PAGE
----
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Dance like everybody's watching

"Once we face an audience, I become this other, sexier, younger, woman."

Belle, Todd, and Lys. Belle isn't afraid to show a bit of leg
Belle, Todd, and Lys. Belle isn't afraid to show a bit of leg

Another lunchtime, another sandwich and coffee in the park. Horton Plaza, where the sunken space is now strewn with Parisian-style park tables and chairs. It feels oddly underemployed, even though lots of folks are out here snacking, scrolling their iPhones, or writing a paper on their laptops.

Suddenly, these people get up and start dancing

But then music pipes up. “Volare!” and one man in black and four ladies in Moulin Rouge-style multi-colored dresses and bright headgear step out in sensible shoes and just start dancing their feet off. Not highly technical ballet, but easy swing stuff that you’d actually like to try yourself.

For a moment, you wonder if it’s one of those secret pop-up dance happenings that became the craze in railroad stations worldwide. But now the ladies are actually encouraging people to leave their laptops and join, with lots of yelps straight out of the Folies Bergère.

Belle Martin

“Of course!” says Belle Martin, obviously the principal dancer, when I sidle up to see if anyone can join in. “That’s the whole idea. And anyone can join our troupe. Don’t need experience. I’ll teach them.”

I have to watch it, or one of her arm swings could lay me right out.

She hands me a large card. “Flavor Co. Cultural Dance Fusion.” La Mesa. They do everything from private events to theater shows. Even après race celebrations at Del Mar.

Meanwhile, Belle’s pulling up her skirt in mock flirtation to the suits in the seats who are definitely all watching, and tapping their toes, or at least their fingers along their laptops. And yes, one part of me, too, longs to throw my legs and arms and butt around as they are, in full abandon. A couple of the dancers aren’t spring chickens either.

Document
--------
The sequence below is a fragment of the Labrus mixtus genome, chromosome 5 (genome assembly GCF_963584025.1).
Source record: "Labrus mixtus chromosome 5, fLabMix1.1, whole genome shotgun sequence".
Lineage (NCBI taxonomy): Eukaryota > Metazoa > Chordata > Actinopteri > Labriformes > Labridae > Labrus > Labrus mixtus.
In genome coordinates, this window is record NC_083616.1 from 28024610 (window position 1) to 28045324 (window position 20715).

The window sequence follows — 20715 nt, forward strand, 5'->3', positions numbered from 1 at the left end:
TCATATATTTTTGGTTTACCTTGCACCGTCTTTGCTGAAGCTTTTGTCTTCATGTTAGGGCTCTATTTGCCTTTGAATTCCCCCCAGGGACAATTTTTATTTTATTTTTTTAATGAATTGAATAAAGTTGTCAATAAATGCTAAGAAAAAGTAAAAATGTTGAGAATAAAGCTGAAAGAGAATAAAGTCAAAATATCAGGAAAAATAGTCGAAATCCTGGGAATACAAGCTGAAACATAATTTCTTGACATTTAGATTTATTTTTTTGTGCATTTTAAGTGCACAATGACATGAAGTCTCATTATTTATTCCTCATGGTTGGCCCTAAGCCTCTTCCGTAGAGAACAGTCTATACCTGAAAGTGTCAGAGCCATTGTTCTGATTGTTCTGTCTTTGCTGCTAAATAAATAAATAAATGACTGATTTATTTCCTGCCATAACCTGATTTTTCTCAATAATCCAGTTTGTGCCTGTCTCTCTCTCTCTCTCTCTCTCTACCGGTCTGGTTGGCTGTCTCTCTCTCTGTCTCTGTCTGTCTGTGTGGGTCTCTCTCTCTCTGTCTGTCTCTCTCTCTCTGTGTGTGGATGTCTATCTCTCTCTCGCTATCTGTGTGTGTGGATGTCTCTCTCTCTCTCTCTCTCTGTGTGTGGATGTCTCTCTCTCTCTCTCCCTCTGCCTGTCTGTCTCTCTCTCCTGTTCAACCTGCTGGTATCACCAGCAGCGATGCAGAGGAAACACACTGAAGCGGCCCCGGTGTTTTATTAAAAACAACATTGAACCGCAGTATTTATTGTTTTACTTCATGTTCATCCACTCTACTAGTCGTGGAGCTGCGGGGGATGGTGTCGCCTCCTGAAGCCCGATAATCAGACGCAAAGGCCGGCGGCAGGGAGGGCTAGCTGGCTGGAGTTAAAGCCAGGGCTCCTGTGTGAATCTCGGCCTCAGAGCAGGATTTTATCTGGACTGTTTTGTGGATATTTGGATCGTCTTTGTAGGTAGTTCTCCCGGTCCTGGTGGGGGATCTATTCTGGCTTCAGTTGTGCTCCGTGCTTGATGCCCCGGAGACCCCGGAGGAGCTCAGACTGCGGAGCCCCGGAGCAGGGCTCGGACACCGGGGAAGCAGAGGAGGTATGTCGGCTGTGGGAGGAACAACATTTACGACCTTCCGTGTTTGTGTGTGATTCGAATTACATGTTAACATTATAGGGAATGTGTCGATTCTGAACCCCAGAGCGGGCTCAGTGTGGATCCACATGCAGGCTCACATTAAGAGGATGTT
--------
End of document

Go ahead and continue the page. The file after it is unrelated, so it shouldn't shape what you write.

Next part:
Getting airborne

“Belle gave me back my life,” says Rosa Burger, the one dancing nearest the upside-down skyscrapers painted on the western wall. “They call me Señora Hamburguesa. I’m a retired pharmacy tech. Worked inside, no view, all those years. With Belle, we’re outside, we’re dancing, in front of different live audiences, doing styles from everywhere, and I have learned that you can try something new and daring at my age, and show off your body. I am naturally so shy but once we face an audience, I become this other, sexier, younger, woman. My two sons love it. And we inspire other people. We go to weddings, festivals, rest homes. One place we go to in Rancho San Diego, La Vida Royale, we have a 100-year-old woman who dances from her chair with us. I think we keep her going.”

Then suddenly it’s one o’clock, and Belle’s packing up. Horton Plaza drops its fairy dust and returns to its role as a strangely empty heart of this town. But they’ll be back in a month.